Matching Strategies and Tips

There are three main ways that mentors and students can get matched in YouthBuild mentoring programs:

1. Direct Nomination By the Youth

This may be an occasional occurrence, but youth may nominate or recruit their own mentors to the program—someone with whom they already have some connection. In these instances, you may be able to make a match without much effort. Just make sure the mentor goes through your standard screening and training procedures first.

2. Matches the Emerge During Group Mentoring Time

These matches are ideally suggested by the volunteers and students themselves, although the mentoring coordinator may also suggest pairings at the end of the three-moth group mentoring period. This approach to making matches, sometimes called “natural matching,” puts a premium on the youth’s personal preferences and initiative. All mentors and mentees start out together doing unmatched group activities for the first three months of the program. After mentors and mentees have interacted and got to know each other a bit, the students may privately nominate their top three or four choices for a mentor. As the coordinator, you can also suggest possible pairings to the students and encourage them to ask the volunteer directly. Pay close attention to mentor-mentee interactions during the group time and see who is bonding and getting along.

This approach capitalizes on the student’s natural enthusiasm for a particular individual. But be aware that this method can create expectations around being matched with a specific person, which can lead to disappointment if that person is not receptive or ultimately selected.

3. Coordinator-Selected Matches

You may wind up with situations where natural pairs have not really emerged for some or all of the participants. In these instances, the mentoring coordinator can make pairs based on relevant criteria and observations of the group to this point.

You may want to consider a quick "speed mentoring" activity at some point in the initial three months of group time that can suggest who might be compatible for matching with another participant. For example, students and potential mentors can take turns having five-minute conversations with each other covering where they were born, their favorite music, whom they would pick if they could have a dinner with anyone, etc. Feel free to be creative with the topics you have them discuss. After these conversations, mentors and mentees write down the top three people they enjoyed talking to (as opposed to who they had the most in common with or who they would like to be matched with).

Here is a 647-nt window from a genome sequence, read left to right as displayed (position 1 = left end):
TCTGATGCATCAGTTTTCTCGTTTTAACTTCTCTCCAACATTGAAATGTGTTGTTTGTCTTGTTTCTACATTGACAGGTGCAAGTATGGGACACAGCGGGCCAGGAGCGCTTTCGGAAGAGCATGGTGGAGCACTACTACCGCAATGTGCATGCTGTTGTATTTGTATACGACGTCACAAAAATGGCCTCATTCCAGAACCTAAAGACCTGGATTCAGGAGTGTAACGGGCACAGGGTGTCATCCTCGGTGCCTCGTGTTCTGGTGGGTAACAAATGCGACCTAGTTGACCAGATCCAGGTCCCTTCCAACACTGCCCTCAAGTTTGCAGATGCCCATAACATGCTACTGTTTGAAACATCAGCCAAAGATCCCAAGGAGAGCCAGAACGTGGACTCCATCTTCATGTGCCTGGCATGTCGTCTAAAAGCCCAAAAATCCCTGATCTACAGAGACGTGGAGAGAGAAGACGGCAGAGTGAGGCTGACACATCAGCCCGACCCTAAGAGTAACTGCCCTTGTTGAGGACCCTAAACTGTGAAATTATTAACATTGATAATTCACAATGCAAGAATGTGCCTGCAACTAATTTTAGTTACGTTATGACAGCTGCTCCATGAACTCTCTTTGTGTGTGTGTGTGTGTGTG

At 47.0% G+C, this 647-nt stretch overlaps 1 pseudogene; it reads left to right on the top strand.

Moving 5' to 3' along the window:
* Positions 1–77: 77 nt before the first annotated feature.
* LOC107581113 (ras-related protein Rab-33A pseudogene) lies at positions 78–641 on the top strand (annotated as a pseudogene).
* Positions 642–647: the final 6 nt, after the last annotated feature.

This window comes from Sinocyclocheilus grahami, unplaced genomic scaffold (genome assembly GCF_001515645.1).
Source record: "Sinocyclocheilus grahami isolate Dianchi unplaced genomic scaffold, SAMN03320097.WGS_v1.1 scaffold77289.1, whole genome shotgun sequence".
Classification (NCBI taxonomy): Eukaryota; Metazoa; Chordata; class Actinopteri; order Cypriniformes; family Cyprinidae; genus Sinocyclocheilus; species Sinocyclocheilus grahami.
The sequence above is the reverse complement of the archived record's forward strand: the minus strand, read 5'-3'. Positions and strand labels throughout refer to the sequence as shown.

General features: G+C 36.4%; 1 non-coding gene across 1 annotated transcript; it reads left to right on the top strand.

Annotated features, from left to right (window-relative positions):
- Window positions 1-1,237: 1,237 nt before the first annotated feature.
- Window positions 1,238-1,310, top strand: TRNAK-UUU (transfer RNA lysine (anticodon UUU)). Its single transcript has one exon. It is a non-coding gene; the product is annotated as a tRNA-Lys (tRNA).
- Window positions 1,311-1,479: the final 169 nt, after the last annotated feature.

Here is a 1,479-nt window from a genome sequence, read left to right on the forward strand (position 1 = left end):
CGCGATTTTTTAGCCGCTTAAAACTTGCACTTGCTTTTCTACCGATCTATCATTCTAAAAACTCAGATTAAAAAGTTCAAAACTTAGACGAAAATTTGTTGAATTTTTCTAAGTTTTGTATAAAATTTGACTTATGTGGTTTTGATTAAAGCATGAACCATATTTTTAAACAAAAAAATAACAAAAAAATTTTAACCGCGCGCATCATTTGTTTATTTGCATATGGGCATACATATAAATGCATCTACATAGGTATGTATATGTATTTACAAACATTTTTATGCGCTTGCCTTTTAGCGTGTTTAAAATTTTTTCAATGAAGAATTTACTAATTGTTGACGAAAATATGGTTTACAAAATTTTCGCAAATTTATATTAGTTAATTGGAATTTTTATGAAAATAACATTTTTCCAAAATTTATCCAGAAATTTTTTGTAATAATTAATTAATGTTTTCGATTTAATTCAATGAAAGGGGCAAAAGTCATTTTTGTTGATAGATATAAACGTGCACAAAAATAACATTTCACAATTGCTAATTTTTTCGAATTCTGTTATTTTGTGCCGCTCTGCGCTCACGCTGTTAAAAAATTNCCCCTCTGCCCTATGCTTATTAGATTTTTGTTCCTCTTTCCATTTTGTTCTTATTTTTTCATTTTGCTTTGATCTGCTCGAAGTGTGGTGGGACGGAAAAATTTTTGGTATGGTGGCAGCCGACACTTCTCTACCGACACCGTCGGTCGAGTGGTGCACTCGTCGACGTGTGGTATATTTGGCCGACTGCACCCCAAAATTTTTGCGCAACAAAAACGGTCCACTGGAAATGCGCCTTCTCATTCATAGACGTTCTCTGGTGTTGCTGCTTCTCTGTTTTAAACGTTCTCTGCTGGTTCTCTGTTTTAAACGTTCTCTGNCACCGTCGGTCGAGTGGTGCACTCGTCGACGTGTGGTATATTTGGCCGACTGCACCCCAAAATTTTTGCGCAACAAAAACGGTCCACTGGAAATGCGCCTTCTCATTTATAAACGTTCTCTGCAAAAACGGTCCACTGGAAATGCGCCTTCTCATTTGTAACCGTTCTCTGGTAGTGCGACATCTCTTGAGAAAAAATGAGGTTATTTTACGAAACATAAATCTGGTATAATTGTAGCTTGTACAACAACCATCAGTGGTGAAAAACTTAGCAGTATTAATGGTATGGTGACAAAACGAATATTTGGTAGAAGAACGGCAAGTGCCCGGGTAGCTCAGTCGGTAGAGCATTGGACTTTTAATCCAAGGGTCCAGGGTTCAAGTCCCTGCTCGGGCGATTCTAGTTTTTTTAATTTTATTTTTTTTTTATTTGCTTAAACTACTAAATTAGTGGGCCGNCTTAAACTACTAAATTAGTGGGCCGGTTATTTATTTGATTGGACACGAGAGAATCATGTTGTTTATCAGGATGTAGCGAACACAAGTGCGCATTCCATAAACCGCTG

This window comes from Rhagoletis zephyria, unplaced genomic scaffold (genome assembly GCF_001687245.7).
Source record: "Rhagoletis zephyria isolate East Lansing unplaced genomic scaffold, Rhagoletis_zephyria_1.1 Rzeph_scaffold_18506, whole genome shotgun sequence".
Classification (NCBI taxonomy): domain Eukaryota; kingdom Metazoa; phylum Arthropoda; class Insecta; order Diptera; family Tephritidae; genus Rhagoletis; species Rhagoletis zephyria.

This exercise almost always results in a mentoring coordinator being able to match everyone in the room with someone in their top three choices, allowing for very natural and initially comfortable matches. The exercise works because it asks participants to reflect on whom they enjoyed talking to, whom they clicked with—something that might not happen if the lists were simply based on who has the most in common with whom.

General Matching Tips

  • Keep the best interests of the student at the forefront of your decision-making process. Ask yourself what does this particular student need in a mentor? What type of person can help him or her reach goals? What type of person might that student have a spark with?
  • Do not get caught up in finding the across-the-board perfect match for every student. No mentor will match every single need a young person has. Leaving a student on a waiting list for long periods of time while you search for his or her perfect mentor does not help anyone.
  • Do not overvalue certain mentor characteristics at the expense of others. A lawyer who volunteers in your program may be a great match for a student who wants to become a lawyer, but not if the mentor lives far away, can’t meet oft en, and has a personality that will not gel with the mentee you have in mind.

Matching for YouthBuild Programs With Ongoing Enrollment

Matching can be a bit more difficult for YouthBuild programs that take in students throughout the year. Try to have bimonthly or quarterly matchmaking times, so you maximize the number of volunteers and students that you can consider matching at any given time. Try to avoid a scenario in which you match the one new mentor you have with your one new mentee simply because they are the only ones available. Focus on building up a larger pool of participants before making new matches. Ideally, quarterly matching ceremonies would naturally follow from any quarterly mentor recruitment and training you conduct.